If the above quote is true, we’re in deep shit. To paraphrase my boy Daniel Gilbert, most of us make decisions on where to live, what to do, and with whom to do it–and we often make these decisions based on a subconscious comparison of our lives to those of others. This seems so natural that it’s easy to overlook the fact that we are among the first human beings to make these decisions. For almost all of human history, people were born into unchangeable situations, accepted them, and (presumably) made the best of them.
Comparing ourselves to others is nothing new, but being told our lives are inferior because we don’t have what others have is mind-bogglingly new. Some people earn a good living by doing so, like this d-bag:
Looking below at a timeline of human history (not quite to scale), we can see that the recent agricultural, industrial, and technological revolutions made pricks like Robin Leach possible. As Gilbert points out, “the resulting explosion of personal liberty has created a bewildering array of options, alternatives, choices, and decisions that our ancestors never faced.”
To make these decisions, we often subconsciously rely on our ancient instinct to compare ourselves to others. For 99.5% of human history, this was probably a good idea. But as we’ll find out, comparison truly is the thief of joy in our modern world.
Quick facts in case you missed the post about distractions:
Humans have been evolving for 2,500,000 years (that’s 2.5 million)
We figured out how to farm 12,000 years ago and started the earliest civilizations
It takes roughly 25,000 years for evolutionary adaptations to take hold
Thus, our minds and bodies are still those of hunter-gatherers
To make this more personal, let’s say a quick hello your great2,000 grandfather (for simplicity purposes and because I’m a dude, we’ll focus on the male lineage of your DNA…shoutout to Tim Urban):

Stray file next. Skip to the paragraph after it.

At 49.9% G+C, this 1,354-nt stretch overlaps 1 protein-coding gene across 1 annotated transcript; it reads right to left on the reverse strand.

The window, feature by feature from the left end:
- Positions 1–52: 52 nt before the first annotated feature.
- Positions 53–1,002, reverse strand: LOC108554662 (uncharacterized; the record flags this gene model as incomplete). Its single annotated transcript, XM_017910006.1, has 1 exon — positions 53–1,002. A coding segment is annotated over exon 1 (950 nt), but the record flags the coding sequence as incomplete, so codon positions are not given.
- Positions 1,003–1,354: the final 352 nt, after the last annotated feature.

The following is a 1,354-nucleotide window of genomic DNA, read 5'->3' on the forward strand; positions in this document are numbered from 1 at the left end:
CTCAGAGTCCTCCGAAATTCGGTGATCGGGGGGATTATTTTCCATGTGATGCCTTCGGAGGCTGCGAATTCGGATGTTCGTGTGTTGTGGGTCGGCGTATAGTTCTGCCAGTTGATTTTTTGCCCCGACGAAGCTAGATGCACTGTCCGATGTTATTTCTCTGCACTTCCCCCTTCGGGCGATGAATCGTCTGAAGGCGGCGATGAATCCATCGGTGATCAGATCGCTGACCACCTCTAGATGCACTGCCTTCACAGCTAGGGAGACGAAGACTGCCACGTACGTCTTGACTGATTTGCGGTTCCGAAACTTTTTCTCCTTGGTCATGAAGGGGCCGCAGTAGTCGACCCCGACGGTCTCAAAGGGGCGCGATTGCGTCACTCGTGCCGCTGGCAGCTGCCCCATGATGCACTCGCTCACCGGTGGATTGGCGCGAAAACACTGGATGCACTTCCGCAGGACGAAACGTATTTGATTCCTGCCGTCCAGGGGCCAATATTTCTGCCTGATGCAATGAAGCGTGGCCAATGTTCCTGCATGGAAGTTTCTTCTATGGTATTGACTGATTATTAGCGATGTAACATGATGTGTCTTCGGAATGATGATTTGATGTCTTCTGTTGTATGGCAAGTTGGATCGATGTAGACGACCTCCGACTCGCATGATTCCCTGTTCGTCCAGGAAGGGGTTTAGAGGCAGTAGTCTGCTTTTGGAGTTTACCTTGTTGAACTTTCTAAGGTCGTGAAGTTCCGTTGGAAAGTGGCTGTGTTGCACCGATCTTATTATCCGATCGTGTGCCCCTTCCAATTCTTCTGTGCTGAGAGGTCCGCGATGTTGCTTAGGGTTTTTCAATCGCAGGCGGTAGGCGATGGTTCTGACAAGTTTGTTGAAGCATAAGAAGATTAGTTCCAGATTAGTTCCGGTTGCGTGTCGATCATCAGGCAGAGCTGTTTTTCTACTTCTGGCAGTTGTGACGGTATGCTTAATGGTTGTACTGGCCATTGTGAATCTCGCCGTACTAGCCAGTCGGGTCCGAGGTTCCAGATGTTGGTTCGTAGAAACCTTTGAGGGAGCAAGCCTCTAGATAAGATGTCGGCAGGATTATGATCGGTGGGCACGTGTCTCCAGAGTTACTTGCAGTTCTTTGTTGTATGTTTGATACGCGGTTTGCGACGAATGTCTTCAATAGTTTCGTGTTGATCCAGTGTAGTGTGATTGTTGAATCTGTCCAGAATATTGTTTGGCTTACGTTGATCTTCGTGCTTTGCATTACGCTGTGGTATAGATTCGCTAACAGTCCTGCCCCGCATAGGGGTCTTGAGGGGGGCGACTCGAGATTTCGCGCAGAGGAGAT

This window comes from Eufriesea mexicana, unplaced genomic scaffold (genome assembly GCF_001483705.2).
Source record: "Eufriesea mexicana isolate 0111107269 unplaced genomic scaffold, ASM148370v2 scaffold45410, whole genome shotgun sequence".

Your great2,000 grandfather, a hunter-gatherer, lived in a tribe of 75 people, and those were the only people he knew.There was no such thing as being attractive or unattractive because he only knew five other men his age, and your great2,000 grandmother was his lone mating option. Ah, the simple life.
For your great2,000 grandfather, comparing himself to others was a good idea. In fact, there was nothing more important than to be aware of what his peers (all five of them) were up to so that he could maintain social acceptance. If the tribe began to gossip about how unproductive or annoying he was, his status would drop and he could very well be thrown out of the tribe, left for dead, and you wouldn’t exist.
Possible Peer Comparisons: 5
Let’s jump ahead to 8,000 BC and meet your great400 grandfather.
This dude lived in a small agricultural village, inherited a few domesticated wolves (for protection and companionship), and contributed to a small economy. He competed for resources and mates among a society of a a few hundred people, was completely unaware of the other 5 million-or-so other humans on the planet at the time, and evidently was able to score with your great400 grandmother at some point. At no point did this guy contemplate a career change, save for retirement, or discuss moving to a warmer climate. All the while, his body and psychological software were identical to yours (save for that tattoo you got on spring break in ’99).
Possible Peer Comparisons: 30
Jumping ahead 9,800 years to the early 1800s, we get to meet this guy:
Your great5 grandfather may or may not have been Millard Fillmore, but let’s assume he was. Grandpa Millard was a young adult at a pivotal time in mass-media history: the advent of the photograph. For the first time in human history, we could compare ourselves to actual images of people we had never met. For instance, these 1839 photos of Robert Cornelius and Dorothy Catherine Draper: